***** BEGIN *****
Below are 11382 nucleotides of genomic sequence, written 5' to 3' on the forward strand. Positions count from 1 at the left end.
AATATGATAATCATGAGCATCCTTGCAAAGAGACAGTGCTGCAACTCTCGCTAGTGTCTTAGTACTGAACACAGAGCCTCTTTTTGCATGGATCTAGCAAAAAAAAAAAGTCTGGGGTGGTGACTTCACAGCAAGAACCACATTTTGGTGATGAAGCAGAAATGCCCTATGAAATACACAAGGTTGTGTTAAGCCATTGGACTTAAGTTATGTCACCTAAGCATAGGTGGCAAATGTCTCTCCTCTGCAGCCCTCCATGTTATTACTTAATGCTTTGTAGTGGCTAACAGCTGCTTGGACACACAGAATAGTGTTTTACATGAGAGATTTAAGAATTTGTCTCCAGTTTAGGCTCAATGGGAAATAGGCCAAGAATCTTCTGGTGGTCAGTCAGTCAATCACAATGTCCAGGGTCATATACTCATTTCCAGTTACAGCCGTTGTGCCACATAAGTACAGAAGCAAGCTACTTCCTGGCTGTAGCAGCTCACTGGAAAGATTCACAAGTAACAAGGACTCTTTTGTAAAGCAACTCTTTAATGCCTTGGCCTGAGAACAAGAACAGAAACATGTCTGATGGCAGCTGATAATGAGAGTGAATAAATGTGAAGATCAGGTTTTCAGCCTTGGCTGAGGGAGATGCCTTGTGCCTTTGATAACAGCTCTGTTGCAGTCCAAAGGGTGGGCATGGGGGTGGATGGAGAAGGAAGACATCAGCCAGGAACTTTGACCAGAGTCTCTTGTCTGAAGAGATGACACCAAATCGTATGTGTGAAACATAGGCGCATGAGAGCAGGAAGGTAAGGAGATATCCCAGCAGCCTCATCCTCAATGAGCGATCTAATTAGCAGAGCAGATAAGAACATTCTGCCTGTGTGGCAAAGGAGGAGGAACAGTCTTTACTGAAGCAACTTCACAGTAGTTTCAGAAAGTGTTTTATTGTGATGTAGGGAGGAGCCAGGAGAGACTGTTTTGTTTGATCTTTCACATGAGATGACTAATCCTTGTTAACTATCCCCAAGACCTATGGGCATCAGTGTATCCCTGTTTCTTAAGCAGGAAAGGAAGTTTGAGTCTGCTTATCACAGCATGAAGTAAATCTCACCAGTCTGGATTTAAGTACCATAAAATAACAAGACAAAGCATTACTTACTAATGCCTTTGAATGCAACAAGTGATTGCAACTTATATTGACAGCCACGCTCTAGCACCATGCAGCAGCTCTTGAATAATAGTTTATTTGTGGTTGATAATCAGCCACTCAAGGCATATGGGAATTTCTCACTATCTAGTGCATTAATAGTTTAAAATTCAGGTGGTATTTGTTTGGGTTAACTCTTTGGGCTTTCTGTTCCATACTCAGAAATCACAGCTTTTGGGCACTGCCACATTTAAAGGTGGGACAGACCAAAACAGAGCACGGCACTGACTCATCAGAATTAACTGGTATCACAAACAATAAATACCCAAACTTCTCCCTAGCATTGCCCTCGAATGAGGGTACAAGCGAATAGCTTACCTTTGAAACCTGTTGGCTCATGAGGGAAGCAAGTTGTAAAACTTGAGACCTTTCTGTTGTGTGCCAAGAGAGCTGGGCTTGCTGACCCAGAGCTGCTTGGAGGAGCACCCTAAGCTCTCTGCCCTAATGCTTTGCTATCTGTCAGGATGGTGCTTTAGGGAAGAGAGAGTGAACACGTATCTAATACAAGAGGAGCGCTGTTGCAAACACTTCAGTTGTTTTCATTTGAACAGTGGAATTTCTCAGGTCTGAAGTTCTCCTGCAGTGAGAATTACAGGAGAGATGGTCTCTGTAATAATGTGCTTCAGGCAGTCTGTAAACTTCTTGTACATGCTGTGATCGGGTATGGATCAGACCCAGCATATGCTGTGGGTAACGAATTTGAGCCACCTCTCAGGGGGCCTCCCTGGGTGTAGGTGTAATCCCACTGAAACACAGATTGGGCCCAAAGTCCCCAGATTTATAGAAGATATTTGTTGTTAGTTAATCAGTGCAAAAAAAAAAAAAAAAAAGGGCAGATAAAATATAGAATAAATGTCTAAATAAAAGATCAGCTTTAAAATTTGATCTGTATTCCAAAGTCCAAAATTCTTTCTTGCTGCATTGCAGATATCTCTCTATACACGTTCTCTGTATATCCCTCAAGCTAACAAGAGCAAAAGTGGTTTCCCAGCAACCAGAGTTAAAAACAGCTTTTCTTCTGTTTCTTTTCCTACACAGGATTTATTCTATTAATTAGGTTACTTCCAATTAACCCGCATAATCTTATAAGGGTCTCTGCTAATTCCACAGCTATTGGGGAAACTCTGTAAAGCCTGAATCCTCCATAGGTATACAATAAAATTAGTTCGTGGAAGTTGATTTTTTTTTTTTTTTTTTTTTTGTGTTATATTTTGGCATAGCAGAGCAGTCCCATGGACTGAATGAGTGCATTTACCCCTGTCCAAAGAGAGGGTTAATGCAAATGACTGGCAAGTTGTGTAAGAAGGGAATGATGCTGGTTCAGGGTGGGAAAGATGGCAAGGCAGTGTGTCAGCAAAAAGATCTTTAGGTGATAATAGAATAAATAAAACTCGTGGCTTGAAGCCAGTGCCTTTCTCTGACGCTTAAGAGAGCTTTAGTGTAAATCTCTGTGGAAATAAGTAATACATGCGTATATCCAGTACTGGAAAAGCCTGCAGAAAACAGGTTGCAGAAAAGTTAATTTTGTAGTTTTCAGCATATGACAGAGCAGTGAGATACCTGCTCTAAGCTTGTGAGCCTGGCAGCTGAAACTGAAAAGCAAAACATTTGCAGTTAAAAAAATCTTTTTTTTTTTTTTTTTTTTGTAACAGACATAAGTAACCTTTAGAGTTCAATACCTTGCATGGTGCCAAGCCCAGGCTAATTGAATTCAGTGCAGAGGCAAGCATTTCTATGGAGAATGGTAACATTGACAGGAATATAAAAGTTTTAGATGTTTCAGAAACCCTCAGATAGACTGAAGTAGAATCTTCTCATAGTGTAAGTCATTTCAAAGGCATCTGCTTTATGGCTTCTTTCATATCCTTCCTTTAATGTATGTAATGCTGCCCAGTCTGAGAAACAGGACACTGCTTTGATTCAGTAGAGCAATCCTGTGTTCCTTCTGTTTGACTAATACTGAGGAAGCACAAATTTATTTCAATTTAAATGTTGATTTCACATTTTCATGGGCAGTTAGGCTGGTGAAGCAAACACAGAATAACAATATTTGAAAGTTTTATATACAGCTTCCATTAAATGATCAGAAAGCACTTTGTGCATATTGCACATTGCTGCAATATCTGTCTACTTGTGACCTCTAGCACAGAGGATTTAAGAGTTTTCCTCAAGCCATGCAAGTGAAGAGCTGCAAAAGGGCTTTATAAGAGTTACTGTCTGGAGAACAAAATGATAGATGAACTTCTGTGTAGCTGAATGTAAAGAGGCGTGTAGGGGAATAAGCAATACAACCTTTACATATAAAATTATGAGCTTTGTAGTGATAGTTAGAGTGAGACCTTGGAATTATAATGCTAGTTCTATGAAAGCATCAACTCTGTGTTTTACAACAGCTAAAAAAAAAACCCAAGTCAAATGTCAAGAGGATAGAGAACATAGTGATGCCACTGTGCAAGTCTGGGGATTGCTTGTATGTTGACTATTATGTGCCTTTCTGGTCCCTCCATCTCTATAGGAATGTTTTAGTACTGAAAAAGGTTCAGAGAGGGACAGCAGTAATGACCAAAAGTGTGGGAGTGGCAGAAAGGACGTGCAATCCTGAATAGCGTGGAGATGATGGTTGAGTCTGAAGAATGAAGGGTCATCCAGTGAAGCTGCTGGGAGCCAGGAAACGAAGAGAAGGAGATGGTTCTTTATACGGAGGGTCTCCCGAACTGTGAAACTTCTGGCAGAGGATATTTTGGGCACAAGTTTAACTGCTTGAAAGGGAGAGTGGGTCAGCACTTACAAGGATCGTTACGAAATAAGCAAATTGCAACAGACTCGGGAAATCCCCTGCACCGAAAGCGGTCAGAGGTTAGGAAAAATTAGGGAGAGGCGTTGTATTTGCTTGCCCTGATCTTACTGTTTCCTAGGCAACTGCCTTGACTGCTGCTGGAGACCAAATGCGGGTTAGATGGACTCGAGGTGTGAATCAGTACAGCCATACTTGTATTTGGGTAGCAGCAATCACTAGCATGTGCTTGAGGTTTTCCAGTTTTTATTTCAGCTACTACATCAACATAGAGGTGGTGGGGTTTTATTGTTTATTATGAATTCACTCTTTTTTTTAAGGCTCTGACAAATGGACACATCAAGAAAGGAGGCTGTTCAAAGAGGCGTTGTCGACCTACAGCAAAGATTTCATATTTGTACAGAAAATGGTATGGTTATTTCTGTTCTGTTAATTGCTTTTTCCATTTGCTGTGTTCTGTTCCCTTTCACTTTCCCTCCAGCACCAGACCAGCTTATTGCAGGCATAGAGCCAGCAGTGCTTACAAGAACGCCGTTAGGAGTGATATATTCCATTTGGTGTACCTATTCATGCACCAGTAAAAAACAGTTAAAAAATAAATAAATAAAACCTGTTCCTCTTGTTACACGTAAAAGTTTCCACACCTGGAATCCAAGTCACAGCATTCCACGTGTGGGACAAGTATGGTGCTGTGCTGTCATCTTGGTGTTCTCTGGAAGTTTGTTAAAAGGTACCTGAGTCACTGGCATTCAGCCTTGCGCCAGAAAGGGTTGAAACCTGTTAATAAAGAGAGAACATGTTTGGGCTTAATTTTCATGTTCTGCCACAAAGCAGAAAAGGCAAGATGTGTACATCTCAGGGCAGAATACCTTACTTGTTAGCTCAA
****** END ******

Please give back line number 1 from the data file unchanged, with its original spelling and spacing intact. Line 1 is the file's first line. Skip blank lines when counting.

Below are 11382 nucleotides of genomic sequence, written 5' to 3' on the forward strand. Positions count from 1 at the left end.